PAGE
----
SILVER CITY – Meeting for nearly nine hours last Thursday in Silver City, the State Game Commission approved new rules for elk and several other big game species, extended the popular Habitat Stamp program and voiced support for a plan to simplify hunting, fishing and trapping licenses and stamps.
Also, youth and adult hunters who missed a shot at a big-game hunting license during this year’s annual drawing will have another chance this August when the Department of Game and Fish puts more than 5,000 deer, elk and javelina licenses up for sale on the agency Web site.
Some sportsmen in Silver City may have shied away from speaking at the meeting after watching members of the commission challenge the testimony of hunters who came to the microphone.
Larry McDaniel, a Silver City veterinarian, went to the podium thinking he had three minutes to talk. Instead, his testimony was interrupted several times by Chairman Jim McClintic, his facts were disputed and his ideas were contested.
McDaniel started off his testimony in jest, saying he hadn’t drawn an elk tag in several years and that he thought his chances might improve if he moved to El Paso, Texas, and applied as a non-resident. He encouraged the commission to bring New Mexico more in line with other western states, citing our liberal nonresident quota (22 percent) as a major concern.
“But the big kahuna is the over 40 percent (of elk tags) that go to private landowners,” McDaniel said.
McClintic interrupted, saying, “That’s not an accurate number, sir.”
NMDGF Assistant Director Pat Block said 40 percent was a little high.
“I believe that’s a little bit on the high side,” Block told the commission. “When you look at the licenses (that are sold through E-PLUS), it’s about a third; when you look at the total number authorized, it does get closer to that 40 but it’s probably on the high side. Over the last 10 years, it’s never hit 40 percent, with either measure.”
The New Mexico Wildlife Federation said department figures show that E-PLUS landowners have received more than 40 percent of the licenses each of the last three years – licenses that the landowner can transfer or resell. For the 2009-10 license year, the department gave E-PLUS landowners 18,846 authorizations (45.8 percent) while putting 22,294 licenses (54.2 percent) in the Big Game Draw.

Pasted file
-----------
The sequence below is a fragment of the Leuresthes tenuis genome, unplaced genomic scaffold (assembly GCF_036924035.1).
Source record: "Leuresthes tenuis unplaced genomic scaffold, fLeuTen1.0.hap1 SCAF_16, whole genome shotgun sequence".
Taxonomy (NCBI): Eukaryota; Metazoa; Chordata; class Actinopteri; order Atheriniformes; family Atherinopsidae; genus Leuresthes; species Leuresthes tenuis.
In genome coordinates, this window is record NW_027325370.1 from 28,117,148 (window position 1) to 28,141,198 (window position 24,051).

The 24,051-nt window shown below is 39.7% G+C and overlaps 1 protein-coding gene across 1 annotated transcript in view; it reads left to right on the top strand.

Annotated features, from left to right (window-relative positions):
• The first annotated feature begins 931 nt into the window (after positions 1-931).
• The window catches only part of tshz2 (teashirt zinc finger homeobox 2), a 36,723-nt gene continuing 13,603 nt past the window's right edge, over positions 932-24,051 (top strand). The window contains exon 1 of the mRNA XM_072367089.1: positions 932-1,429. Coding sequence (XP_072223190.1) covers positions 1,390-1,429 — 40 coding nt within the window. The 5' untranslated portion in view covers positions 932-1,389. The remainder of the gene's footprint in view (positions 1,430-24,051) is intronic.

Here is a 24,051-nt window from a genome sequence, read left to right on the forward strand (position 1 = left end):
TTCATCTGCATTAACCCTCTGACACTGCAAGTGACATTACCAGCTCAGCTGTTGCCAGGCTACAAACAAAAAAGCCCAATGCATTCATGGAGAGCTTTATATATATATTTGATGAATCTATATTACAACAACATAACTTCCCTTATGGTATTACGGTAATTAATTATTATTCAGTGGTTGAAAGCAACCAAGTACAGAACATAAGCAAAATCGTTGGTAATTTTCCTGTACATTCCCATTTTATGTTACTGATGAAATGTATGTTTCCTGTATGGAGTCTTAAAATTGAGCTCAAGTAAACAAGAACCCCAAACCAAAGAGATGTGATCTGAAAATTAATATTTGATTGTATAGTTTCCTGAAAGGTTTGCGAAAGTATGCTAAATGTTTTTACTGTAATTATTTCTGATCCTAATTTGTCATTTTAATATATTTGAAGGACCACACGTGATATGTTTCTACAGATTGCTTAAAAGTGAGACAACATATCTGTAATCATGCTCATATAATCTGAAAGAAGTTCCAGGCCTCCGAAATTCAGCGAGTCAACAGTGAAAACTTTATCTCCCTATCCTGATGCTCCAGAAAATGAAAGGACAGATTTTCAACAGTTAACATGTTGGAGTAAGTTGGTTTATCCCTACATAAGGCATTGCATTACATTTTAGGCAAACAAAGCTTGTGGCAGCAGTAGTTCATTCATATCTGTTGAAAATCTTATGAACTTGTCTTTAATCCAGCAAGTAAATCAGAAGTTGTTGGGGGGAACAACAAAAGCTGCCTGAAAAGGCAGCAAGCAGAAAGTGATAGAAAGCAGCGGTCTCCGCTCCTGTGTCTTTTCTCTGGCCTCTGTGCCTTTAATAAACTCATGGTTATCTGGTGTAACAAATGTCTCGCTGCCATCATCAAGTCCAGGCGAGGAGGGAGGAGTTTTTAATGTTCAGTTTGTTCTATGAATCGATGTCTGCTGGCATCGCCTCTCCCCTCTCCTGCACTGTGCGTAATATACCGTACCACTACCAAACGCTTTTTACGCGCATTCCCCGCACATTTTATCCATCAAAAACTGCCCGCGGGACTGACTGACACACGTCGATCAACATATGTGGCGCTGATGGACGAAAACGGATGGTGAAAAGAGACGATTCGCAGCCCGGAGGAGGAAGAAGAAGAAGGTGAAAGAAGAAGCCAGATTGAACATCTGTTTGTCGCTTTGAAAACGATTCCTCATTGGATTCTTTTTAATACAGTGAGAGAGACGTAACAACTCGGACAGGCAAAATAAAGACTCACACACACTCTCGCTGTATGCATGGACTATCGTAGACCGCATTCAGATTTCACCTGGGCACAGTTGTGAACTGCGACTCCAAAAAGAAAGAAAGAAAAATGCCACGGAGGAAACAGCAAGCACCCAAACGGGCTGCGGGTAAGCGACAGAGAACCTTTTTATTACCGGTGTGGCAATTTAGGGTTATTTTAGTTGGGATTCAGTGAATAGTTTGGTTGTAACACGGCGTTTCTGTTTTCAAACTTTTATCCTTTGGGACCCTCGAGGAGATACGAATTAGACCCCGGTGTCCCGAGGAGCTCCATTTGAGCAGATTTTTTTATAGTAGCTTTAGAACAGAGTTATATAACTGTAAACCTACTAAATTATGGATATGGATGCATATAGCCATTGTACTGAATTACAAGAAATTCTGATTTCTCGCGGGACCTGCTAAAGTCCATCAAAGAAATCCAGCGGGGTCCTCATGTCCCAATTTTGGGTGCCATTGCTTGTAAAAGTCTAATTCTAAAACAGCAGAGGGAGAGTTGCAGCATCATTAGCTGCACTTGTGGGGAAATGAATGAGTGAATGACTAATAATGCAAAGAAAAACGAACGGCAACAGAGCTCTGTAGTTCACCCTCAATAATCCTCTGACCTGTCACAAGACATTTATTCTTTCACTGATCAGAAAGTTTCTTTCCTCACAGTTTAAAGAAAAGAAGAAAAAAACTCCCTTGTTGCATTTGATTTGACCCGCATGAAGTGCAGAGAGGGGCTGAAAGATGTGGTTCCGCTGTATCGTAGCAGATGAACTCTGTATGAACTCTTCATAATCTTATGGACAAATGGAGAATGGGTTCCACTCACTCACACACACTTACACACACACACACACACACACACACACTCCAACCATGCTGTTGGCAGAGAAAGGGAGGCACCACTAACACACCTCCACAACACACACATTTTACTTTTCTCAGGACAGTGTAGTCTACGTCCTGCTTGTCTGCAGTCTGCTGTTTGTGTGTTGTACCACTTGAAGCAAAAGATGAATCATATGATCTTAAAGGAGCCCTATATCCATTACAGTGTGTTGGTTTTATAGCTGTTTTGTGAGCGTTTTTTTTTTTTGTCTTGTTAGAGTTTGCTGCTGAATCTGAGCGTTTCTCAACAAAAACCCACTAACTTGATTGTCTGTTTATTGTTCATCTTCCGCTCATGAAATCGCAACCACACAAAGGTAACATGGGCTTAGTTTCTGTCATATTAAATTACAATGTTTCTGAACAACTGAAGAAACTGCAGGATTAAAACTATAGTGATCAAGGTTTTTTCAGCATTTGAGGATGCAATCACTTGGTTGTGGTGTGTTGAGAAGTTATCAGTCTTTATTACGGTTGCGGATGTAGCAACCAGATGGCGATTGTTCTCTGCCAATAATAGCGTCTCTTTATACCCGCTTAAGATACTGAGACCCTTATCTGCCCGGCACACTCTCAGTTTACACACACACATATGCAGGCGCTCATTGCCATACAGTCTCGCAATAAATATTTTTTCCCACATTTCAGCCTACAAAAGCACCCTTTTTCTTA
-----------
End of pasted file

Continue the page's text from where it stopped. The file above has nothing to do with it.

Of the 18,846 authorizations given to E-PLUS landowners, only 10,974 were used, which left 7,872 licenses unsold. That translates to lost revenue for the Department of Game and Fish and lost opportunity for New Mexico resident hunters.
After McDaniel’s testimony, which resulted in a heated argument with McClintic, McDaniel told the NMWF that he was surprised by the treatment he received and that he called Gov. Bill Richardson’s Office of Boards and Commissions to lodge a complaint against McClintic.
“I felt like I was treated rudely,” McDaniel said. “I was interrupted repeatedly. I thought it was bizarre. I was expecting them to take what I said into consideration and say, ‘OK, we’ve heard you and we’ll consider your comments.’ I was just surprised by the whole thing.”
The Commission approved several broad changes for big game rules, including extending legal hunting hours to 30 minutes after sunset, and allowing crossbows in hunts open to all other weapon types. The NMWF also commended the department for actively seeking sportsmen’s comments on the proposals and providing a 60-day comment period. The Habitat Stamp program was extended for another 10 years, and a proposal was brought forth to allow a simpler license and stamp system.
In reference to the online sales of deer, elk and javelina licenses, they will be on a first-come, first-served basis, and will be conducted in two parts on different days. The first sale will be Aug. 4 for elk licenses reserved only for youths younger than age 18. The second sale will be Aug. 11 for deer and javelina hunts available to youth and adults. Both sales will begin at 10 a.m.